SPRING may be just around the corner but winter still has some life in it yet with record low temperatures this morning and a “substantial rain event” headed for large parts of eastern Australia.
A weather system is expected to travel across Australia from the west over the coming days. When it hits South Australia it will take a north east turn and barrel straight for New South Wales and Queensland. Parts of Victoria and Tasmania could also feel the effects.
Getting on for 50mm of rain could fall in Sydney towards the end of the week and into the weekend according to the Bureau of Meteorology (BOM); 40mm in Brisbane and as much as 80mm in northern NSW and 65mm into the Gold Coast.
For the entire month of August so far Sydney has only received 1.4mm of rain and Brisbane only a touch more at 3mm. The average rainfall for this time of year in Sydney is around 55mm, so if the upper end of the BOM forecast is realised that could see much of the month’s moisture pour down in just days.
During August, Brisbane sees just shy of 30mm of rain so this weekend’s weather could well exceed that. Only 0.8mm of rain has fallen on the Gold Coast so far in August – well below the 43.4mm average.
On Tuesday, 30,000 Muslims gathered in the Sydney suburb of Lakemba to pray for rain for drought affected areas and to bring relief to farmers.
Sheik Yahya Safi, Imam at the Lakemba Mosque, told the crowd, “we ask everyone to donate generously to help our farmers in their crisis. It is our duty to help Australians, especially the farmers,” reported The Australian.
FIRST THE COLD, THEN THE RAIN
But before the rain comes there’s a chilly week to battle through. It was a cold start to Monday in Port Macquarie, with the mercury in the northern NSW town sinking to -2.2C just after dawn. That was its coldest August start of the day in 24 years.
Sydney woke up to 8C and 4C in the westerns suburbs and Melbourne Airport dipped to 5.8C but it felt more like freezing.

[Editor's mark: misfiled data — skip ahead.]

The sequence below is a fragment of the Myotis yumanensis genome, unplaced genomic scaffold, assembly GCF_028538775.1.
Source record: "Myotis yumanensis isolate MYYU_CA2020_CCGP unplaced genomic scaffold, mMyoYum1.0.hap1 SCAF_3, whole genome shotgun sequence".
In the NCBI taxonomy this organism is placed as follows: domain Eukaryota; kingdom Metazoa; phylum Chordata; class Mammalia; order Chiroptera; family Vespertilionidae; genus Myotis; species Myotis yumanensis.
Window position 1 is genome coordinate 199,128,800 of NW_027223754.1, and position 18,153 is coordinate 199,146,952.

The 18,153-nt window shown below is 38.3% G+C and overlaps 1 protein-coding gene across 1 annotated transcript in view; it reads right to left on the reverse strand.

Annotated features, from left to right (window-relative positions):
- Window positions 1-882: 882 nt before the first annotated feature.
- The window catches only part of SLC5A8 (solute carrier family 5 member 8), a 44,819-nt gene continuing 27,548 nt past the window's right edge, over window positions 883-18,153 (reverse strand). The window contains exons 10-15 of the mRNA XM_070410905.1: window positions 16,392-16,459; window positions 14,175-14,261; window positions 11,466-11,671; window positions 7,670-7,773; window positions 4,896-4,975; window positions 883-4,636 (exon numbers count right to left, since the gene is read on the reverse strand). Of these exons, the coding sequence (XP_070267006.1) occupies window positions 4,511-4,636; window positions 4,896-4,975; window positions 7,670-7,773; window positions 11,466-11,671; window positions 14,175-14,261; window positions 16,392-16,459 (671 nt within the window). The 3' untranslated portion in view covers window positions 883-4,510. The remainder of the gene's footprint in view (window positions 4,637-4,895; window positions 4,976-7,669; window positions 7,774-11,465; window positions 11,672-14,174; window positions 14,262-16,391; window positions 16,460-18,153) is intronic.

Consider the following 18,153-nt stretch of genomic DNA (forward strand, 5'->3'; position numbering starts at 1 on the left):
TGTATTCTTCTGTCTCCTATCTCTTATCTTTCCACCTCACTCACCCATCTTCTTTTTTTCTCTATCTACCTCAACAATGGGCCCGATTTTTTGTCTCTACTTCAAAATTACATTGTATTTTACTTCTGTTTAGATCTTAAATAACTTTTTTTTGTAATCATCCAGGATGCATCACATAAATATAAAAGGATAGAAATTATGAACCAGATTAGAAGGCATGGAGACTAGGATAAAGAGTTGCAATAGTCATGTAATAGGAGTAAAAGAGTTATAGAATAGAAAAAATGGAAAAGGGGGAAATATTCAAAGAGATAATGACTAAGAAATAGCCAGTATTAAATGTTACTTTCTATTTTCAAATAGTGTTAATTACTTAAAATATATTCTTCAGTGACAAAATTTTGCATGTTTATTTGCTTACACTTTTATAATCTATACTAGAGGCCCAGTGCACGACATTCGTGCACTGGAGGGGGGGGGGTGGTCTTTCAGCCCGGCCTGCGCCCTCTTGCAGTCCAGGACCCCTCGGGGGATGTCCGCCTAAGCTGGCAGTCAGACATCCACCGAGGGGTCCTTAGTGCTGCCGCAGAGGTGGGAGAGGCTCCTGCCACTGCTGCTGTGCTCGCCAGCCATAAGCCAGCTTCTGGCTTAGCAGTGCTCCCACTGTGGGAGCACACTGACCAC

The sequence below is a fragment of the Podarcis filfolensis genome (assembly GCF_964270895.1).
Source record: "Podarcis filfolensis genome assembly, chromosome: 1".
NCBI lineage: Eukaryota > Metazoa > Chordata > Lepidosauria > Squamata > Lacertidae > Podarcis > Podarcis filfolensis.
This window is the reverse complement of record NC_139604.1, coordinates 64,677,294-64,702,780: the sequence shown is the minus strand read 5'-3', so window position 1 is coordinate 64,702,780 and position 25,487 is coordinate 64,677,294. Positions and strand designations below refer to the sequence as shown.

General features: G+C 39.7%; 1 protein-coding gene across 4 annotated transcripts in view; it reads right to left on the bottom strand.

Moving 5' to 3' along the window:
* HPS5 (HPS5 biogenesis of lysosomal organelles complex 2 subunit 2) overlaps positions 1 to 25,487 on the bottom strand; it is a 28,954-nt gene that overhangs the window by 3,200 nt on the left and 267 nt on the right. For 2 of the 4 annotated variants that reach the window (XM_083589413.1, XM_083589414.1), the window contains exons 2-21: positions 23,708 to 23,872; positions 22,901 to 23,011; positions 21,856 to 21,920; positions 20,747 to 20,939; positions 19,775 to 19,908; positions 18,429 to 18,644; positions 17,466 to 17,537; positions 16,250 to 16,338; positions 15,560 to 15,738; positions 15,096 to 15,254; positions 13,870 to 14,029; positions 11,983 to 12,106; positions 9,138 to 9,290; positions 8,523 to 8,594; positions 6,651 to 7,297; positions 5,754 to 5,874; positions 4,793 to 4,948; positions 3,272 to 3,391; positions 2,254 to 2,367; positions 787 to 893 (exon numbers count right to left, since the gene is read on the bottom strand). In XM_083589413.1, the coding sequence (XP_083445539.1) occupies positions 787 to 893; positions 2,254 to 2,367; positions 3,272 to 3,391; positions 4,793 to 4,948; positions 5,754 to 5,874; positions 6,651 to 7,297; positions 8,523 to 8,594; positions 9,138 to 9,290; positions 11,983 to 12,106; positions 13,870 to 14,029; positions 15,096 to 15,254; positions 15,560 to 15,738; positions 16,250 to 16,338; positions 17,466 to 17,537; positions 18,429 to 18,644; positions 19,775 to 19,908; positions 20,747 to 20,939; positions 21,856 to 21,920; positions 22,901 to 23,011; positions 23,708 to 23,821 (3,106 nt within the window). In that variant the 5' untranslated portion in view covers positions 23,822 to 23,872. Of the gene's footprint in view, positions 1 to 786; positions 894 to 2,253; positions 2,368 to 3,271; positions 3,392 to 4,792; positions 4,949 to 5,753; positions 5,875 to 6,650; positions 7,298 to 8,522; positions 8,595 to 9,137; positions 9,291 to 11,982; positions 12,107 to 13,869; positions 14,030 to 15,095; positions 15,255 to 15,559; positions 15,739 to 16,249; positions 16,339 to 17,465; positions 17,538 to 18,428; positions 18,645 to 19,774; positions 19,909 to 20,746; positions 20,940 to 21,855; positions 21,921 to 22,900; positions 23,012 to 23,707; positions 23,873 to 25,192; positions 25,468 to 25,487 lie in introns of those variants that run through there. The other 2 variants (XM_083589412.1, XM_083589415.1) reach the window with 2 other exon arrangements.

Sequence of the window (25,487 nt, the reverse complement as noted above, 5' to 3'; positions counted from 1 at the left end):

Showers and cold temperatures will linger in the south east for the next few days. As will the drier conditions from central Victoria northwards.
Some rain will fall across Tasmania and southern Victoria although should remain dry, if chilly. Just 11C is the maximum high for Monday and it’s forecast to get down to 2C overnight. There will be similar temperatures in , while the will be sunny with highs of 31C.
It will be mostly dry and pleasant in South Australia with highs in the late teens. In Western Australia, will be mostly dry but heavy rain will be seen across the southwest. It’s that system which will head across the Bight and could lead to a “big area of rain” and severe thunderstorms in the eastern states, said Sky News Weather meteorologist Rob Sharpe.
“A front is progressing across southern parts of WA and then as that moves into South Australia, a low pressure system developing will move up and into inland areas. Moving with it is a fair bit of upper cold air that will lead to thunderstorms.”
Mr Sharpe said the rain will likely peter out before it reaches parched areas of western NSW, which will be bad news for drought stricken farmers.
But then, as it reaches the coast, the rain will ramp up once again and probably hang around all weekend.
“As we move into Friday, this system will run into moisture in the east so rain will develop along the coast and Tablelands.”
Inland areas of southern Queensland could have a low pressure system squatting right above them which would bring rain, but also hail, strong winds and severe thunderstorms.
“There will big areas of rain right across eastern and central parts of NSW, southern parts of Queensland. Into Monday, that will still bring rain into Gippsland and eastern Tasmania.”
Over the weekend, that area of rain could stretch all the way from the Victorian border, up the entirety of the NSW coast including Sydney, Newcastle and Wollongong, into Queensland and only finally easing north of Brisbane around Rockhampton.
In Sydney, the rain could begin on Friday with 25mm on Saturday and 15mm on Sunday. Brisbane will likely see 35mm over the weekend days. But it’s the NSW north coast that will see the biggest drenching with 40mm falling from Coffs Harbour to Byron Bay on Saturday alone.